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UN Observes 10th Anniversary of International Campaign to Fight Desertification - 2004-06-17

This week in Bonn, Germany, the United Nations is observing the 10th anniversary of its international campaign to fight desertification. Desertification is the degradation of once useful land that the U.N. says is threatening food security and triggering humanitarian and economic crises.

One fifth of the world's population is threatened by the impact of desertification. Defined as the degradation of formally productive land, the effects of desertification can be seen all over the world. Thursday, experts say one third of the earth's surface is threatened by desertification, which adds up to an area of over 4 billion hectares of the planet. On the tenth anniversary of the U.N. convention to combat desertification, the United Nations and its agencies are highlighting the issues involved. Mary Seely is director of the desert research foundation of Namibia.

"Desertification is not just expanding deserts, but it is land degradation, which results very often from too many people using scarce resources often exacerbated by climate change," she explained. "People should be very concerned about land degradation because it means there are fewer resources the soil is producing, fewer crops, the animals have less to graze upon, there are fewer trees and available woody vegetation, there's less water, clean water available for people to use. It is simply a decrease in the quality of life in this at the same time when human populations are increasing."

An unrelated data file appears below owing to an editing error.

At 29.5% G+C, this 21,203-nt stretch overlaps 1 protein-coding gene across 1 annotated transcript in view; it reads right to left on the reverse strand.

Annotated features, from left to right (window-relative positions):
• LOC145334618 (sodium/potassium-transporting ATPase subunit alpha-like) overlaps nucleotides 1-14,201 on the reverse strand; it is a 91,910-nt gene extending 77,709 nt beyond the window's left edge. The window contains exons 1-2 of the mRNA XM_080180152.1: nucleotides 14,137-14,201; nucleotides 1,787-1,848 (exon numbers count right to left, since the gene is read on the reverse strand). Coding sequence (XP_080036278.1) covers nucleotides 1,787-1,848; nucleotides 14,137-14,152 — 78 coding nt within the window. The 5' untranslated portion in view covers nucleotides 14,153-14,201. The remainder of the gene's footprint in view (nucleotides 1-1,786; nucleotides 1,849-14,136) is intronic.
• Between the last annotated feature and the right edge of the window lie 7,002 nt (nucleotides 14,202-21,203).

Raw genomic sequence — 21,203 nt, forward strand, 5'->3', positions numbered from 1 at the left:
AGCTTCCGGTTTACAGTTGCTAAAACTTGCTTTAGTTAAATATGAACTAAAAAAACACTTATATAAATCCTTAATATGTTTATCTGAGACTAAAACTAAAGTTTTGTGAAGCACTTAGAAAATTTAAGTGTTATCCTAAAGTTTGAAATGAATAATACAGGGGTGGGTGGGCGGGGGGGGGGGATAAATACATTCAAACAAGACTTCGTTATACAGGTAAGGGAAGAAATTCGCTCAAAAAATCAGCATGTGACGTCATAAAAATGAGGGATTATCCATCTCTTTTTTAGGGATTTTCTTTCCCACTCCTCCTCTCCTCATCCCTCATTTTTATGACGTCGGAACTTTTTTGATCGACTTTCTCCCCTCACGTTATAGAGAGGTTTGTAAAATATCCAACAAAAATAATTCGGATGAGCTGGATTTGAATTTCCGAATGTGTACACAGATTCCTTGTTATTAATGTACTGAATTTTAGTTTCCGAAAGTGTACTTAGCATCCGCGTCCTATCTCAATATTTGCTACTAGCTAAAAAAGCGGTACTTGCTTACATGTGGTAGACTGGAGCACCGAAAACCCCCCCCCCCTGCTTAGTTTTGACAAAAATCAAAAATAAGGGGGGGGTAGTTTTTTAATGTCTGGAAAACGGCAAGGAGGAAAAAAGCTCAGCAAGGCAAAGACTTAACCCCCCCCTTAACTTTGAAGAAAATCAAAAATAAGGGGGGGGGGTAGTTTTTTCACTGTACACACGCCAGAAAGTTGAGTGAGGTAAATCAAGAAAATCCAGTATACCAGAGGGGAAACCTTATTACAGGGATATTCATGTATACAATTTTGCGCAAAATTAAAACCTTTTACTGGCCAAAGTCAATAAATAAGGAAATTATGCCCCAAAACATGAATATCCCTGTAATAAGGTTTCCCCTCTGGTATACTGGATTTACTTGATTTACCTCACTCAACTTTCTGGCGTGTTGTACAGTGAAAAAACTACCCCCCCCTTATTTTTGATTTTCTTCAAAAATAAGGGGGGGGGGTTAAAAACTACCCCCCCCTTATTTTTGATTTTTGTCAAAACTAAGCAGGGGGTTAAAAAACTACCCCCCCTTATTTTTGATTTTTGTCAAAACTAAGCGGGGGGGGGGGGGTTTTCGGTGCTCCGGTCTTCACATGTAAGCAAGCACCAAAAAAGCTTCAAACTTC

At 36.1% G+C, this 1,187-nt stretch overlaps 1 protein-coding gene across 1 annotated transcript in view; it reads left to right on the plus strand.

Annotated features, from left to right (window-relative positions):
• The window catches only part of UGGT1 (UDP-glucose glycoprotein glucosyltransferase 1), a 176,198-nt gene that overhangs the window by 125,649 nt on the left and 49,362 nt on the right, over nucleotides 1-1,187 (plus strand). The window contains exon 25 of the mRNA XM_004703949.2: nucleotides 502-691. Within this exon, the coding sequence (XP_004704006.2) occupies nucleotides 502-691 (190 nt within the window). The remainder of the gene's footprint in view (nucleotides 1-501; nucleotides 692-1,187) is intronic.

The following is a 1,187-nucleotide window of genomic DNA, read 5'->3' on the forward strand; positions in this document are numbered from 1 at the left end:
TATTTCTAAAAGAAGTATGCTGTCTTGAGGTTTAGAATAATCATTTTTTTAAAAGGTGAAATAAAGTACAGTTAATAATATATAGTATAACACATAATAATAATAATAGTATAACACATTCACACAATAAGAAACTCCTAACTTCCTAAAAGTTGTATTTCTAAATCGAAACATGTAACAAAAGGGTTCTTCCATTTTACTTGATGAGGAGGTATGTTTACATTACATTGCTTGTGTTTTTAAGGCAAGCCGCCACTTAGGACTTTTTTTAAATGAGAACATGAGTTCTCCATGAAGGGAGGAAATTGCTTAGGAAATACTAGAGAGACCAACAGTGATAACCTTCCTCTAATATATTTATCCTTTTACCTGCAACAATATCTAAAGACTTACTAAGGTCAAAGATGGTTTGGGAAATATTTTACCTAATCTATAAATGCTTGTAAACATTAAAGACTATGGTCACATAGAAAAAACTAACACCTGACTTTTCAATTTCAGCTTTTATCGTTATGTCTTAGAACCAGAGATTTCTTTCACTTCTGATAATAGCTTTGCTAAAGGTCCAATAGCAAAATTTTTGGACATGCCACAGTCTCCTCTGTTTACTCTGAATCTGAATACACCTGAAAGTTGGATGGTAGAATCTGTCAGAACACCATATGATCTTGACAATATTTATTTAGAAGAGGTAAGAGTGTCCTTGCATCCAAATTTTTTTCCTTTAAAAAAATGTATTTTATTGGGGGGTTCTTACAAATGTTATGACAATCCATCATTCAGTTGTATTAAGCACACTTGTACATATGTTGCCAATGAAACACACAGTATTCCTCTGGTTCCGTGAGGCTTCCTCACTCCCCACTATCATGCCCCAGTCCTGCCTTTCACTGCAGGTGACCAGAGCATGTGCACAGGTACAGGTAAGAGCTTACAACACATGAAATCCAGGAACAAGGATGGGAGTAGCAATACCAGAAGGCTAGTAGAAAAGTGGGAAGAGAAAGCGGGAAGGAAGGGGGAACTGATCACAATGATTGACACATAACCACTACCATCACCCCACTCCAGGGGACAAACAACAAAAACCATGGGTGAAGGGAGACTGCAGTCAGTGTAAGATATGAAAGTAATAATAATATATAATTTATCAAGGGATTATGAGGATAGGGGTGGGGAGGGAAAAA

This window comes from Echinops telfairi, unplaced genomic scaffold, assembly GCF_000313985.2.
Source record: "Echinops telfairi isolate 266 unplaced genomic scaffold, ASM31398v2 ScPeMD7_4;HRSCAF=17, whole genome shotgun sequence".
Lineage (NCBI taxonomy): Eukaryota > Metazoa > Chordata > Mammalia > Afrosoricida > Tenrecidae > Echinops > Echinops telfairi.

The regions of the world that are most effected by desertification are Asia, Latin America, North America and the Mediterranean. However, experts such as environmentalist writer Wilma Keppel contend it is a global problem.

"Partly because desertification is causing all kinds of expensive social disruptions and wars and so forth, and partly because it's affecting our environment too," she said. "There are almost a billion people who are directly affected by desertification and the kinds of land damage that are related to desertification but don't show up that way because the climates are wetter, affect just about everybody on earth. You're paying more and I'm paying more because of that kind of land damage, and you and I are also exposed to pesticides and herbicides that are being used to counteract exactly the kinds of problems that in a dryer environment lead to desertification."

The United Nations says arable land per person is shrinking throughout the world, threatening food security, particularly in poor rural areas, and triggering humanitarian and economic crises.